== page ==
FINRA Rule 4370
Avalution recommends hedge fund management utilize FINRA rule 4370 as a guide to provide specific requirements. While it is not specifically required for all SEC registered organizations (such as hedge funds), the SEC co-authored the original version of the rule with the National Association of Securities (NASD). The original version of the rule, which evolved into NYSE Rule 446 and NASD’s Rule 4730, outlines a series of business continuity requirements for financial firms. FINRA’s rule 4370 is now becoming the de-facto standard for all SEC registered financial firms because the SEC was involved in its original creation.
FINRA 4370 states organizations “must create and maintain business continuity plans identifying procedures relating to an emergency or significant business disruption” and update those plans annually or after any significant change to operations, structure or business location. The framework of the business continuity planning must contain these ten minimum compliance elements:
- Books and records backup and recovery (hard copy and electronic).
- Identification of all mission-critical systems and backup for such systems.
- Financial and operational risk assessments.
- Alternate communications between customers and the firm.
- Alternate communications between the firm and its employees.
- Alternate physical location of employees.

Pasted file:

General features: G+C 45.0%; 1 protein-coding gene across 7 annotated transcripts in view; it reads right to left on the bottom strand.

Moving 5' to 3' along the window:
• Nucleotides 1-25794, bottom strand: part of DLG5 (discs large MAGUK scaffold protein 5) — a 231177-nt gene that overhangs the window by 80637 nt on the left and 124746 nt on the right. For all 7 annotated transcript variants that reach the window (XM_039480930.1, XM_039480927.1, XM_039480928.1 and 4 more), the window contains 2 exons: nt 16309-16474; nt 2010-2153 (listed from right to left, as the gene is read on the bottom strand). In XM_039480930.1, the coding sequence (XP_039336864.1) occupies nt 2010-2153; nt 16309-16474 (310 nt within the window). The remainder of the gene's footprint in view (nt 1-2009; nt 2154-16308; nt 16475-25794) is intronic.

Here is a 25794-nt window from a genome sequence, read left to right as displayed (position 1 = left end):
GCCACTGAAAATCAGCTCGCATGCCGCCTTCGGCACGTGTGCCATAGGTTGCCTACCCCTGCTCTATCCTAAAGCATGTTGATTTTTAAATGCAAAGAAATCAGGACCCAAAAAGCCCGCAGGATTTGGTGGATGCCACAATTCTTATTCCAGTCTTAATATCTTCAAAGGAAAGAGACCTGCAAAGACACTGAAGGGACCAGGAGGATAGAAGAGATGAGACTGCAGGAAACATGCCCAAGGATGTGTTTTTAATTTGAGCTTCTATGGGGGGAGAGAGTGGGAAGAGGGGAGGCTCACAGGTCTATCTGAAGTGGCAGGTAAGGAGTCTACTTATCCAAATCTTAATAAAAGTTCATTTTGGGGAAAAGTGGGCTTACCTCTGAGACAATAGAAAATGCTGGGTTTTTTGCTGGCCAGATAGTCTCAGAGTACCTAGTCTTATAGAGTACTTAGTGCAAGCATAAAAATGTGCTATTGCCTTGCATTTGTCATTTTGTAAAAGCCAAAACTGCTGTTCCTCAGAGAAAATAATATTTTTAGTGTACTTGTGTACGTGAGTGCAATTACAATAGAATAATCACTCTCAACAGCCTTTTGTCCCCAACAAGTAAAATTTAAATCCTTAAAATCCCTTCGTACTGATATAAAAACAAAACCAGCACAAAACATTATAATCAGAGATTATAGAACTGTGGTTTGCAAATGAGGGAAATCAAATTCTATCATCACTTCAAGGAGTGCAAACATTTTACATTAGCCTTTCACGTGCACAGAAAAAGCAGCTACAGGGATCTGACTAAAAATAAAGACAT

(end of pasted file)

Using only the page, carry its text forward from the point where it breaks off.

- Critical business constituent, bank and counter-party activity.
- Regulatory reporting.
- Communications with regulators.
- How the member or member organization will assure customers prompt access to their funds and securities in the event the member or member organization determines it is unable to continue its business.
The full text of FINRA Rule 4370 can be found here.
In some instances, pieces of the above elements may be irrelevant. If so, an organization can identify which item is not included and specific justification for its omission. In addition to the above requirements, FINRA rule 4370 requires organizations to:
- Address a wide array of specific scenarios for potential business disruptions ranging from building wide, to business district, throughout a city or even the region
- Designate a senior management representative to approve and annually-review the plan
- Disclose to clients how the business continuity plan will be implemented during a significant business interruption in writing when an account is opened, on request by mail and by posting on the company’s website.
Overall, FINRA 4370 provides a solid starting point for establishing a business continuity capability for hedge funds.
Avalution recommends that hedge fund management companies consider the following three steps in order to get started toward a higher level of business continuity readiness:
- Identify experienced professionals – internal or external – who can assist with establishing and maturing the program
- Name a program sponsor, and solicit input from management regarding an appropriate program scope and objectives; define a program governance structure that clarifies long-term roles and responsibilities
- Perform a business impact analysis in order to confirm the program scope and establish acceptable recovery objectives
Following the successful execution of these three activities, the hedge fund management company and its executive team will be well on the way to identifying, implementing and evaluating response/recovery strategies that protect their investor’s interests and position the organization to survive a wide range of catastrophic events that address both regulatory requirements and provide operational stability during potential business interruptions.